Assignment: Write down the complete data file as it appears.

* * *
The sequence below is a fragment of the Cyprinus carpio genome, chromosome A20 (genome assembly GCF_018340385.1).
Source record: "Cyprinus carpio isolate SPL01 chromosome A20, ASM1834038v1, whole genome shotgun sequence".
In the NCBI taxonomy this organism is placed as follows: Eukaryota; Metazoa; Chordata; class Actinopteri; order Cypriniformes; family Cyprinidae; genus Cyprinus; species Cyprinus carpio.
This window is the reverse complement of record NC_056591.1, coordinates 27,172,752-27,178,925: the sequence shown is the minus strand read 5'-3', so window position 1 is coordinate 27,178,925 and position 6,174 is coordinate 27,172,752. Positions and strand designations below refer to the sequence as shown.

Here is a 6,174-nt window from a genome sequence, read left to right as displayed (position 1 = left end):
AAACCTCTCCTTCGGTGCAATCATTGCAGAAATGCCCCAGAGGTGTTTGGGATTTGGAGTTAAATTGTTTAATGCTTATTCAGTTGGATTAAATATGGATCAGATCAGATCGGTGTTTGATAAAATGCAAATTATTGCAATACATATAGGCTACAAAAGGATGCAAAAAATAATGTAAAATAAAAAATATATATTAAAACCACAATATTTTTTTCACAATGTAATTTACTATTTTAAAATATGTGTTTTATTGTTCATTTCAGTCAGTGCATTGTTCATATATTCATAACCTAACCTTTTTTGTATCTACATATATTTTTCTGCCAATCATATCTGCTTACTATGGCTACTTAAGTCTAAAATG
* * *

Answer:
The sequence below is a fragment of the Cyprinus carpio genome, chromosome A20 (genome assembly GCF_018340385.1).
Source record: "Cyprinus carpio isolate SPL01 chromosome A20, ASM1834038v1, whole genome shotgun sequence".
In the NCBI taxonomy this organism is placed as follows: Eukaryota; Metazoa; Chordata; class Actinopteri; order Cypriniformes; family Cyprinidae; genus Cyprinus; species Cyprinus carpio.
This window is the reverse complement of record NC_056591.1, coordinates 27,172,752-27,178,925: the sequence shown is the minus strand read 5'-3', so window position 1 is coordinate 27,178,925 and position 6,174 is coordinate 27,172,752. Positions and strand designations below refer to the sequence as shown.

Here is a 6,174-nt window from a genome sequence, read left to right as displayed (position 1 = left end):
AAACCTCTCCTTCGGTGCAATCATTGCAGAAATGCCCCAGAGGTGTTTGGGATTTGGAGTTAAATTGTTTAATGCTTATTCAGTTGGATTAAATATGGATCAGATCAGATCGGTGTTTGATAAAATGCAAATTATTGCAATACATATAGGCTACAAAAGGATGCAAAAAATAATGTAAAATAAAAAATATATATTAAAACCACAATATTTTTTTCACAATGTAATTTACTATTTTAAAATATGTGTTTTATTGTTCATTTCAGTCAGTGCATTGTTCATATATTCATAACCTAACCTTTTTTGTATCTACATATATTTTTCTGCCAATCATATCTGCTTACTATGGCTACTTAAGTCTAAAATG